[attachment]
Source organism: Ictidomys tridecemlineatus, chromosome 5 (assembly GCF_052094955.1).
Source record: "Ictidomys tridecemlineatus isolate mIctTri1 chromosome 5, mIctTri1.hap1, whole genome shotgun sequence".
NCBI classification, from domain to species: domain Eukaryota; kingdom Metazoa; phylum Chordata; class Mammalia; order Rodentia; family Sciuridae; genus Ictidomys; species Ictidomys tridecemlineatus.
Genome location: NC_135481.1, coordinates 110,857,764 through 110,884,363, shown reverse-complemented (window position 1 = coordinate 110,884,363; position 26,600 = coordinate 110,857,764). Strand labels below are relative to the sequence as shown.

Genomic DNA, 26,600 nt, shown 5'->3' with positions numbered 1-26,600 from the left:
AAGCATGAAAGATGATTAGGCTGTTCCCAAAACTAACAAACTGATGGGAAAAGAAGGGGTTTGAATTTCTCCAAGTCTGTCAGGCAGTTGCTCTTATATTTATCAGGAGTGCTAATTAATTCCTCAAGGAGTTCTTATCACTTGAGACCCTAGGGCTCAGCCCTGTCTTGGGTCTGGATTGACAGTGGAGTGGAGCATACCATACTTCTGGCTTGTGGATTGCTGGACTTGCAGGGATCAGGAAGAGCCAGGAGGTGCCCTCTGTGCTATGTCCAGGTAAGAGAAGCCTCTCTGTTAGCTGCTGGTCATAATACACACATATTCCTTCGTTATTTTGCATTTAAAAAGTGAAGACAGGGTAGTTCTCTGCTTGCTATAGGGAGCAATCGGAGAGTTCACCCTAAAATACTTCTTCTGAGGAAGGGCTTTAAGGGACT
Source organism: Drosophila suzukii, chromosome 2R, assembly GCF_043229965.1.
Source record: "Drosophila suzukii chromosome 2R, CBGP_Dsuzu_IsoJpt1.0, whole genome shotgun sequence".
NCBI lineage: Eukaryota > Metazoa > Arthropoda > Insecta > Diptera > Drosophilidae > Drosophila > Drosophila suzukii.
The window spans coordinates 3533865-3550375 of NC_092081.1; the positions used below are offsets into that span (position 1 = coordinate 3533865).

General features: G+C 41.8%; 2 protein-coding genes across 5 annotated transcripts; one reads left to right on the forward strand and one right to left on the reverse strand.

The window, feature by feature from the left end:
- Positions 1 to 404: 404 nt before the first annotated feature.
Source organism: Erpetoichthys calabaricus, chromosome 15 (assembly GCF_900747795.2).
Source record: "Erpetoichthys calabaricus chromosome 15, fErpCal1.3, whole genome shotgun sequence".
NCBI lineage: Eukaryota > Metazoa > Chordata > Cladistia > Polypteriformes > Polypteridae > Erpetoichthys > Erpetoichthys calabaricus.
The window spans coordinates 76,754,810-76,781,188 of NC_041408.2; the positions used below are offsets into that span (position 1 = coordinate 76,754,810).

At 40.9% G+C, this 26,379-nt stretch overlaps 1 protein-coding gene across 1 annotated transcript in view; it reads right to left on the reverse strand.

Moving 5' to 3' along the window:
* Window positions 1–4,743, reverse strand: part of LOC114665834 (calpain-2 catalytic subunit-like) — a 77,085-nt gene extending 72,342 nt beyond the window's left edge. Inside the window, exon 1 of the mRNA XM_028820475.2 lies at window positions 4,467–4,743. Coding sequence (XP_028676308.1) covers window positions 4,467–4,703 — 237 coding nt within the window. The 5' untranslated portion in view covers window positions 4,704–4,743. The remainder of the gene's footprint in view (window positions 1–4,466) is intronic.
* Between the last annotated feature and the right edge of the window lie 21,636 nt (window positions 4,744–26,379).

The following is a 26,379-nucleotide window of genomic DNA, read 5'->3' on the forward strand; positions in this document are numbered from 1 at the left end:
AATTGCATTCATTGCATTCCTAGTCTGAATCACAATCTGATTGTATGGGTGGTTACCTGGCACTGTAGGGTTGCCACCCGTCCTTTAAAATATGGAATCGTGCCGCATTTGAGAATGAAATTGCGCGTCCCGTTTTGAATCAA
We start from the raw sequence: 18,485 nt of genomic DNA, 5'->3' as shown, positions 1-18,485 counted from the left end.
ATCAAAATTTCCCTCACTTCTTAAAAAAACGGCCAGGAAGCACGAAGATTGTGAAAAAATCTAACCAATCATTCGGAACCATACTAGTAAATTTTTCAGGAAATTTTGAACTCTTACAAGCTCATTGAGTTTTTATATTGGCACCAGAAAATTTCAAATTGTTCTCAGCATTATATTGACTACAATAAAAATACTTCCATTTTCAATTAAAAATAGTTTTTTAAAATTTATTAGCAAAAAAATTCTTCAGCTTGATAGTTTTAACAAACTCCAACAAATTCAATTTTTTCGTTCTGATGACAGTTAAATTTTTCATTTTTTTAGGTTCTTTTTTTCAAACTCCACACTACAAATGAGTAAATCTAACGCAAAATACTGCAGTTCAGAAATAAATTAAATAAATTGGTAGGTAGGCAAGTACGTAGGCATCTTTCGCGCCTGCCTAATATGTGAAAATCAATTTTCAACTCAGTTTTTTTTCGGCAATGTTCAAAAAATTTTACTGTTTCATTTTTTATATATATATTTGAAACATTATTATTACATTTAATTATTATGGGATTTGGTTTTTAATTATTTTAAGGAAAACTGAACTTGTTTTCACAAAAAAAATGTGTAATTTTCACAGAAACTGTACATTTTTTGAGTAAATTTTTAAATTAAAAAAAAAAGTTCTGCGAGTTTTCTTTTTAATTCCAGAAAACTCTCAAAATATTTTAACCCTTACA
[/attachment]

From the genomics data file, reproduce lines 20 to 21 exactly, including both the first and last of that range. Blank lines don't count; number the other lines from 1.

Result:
* Window positions 1–4,743, reverse strand: part of LOC114665834 (calpain-2 catalytic subunit-like) — a 77,085-nt gene extending 72,342 nt beyond the window's left edge. Inside the window, exon 1 of the mRNA XM_028820475.2 lies at window positions 4,467–4,743. Coding sequence (XP_028676308.1) covers window positions 4,467–4,703 — 237 coding nt within the window. The 5' untranslated portion in view covers window positions 4,704–4,743. The remainder of the gene's footprint in view (window positions 1–4,466) is intronic.
* Between the last annotated feature and the right edge of the window lie 21,636 nt (window positions 4,744–26,379).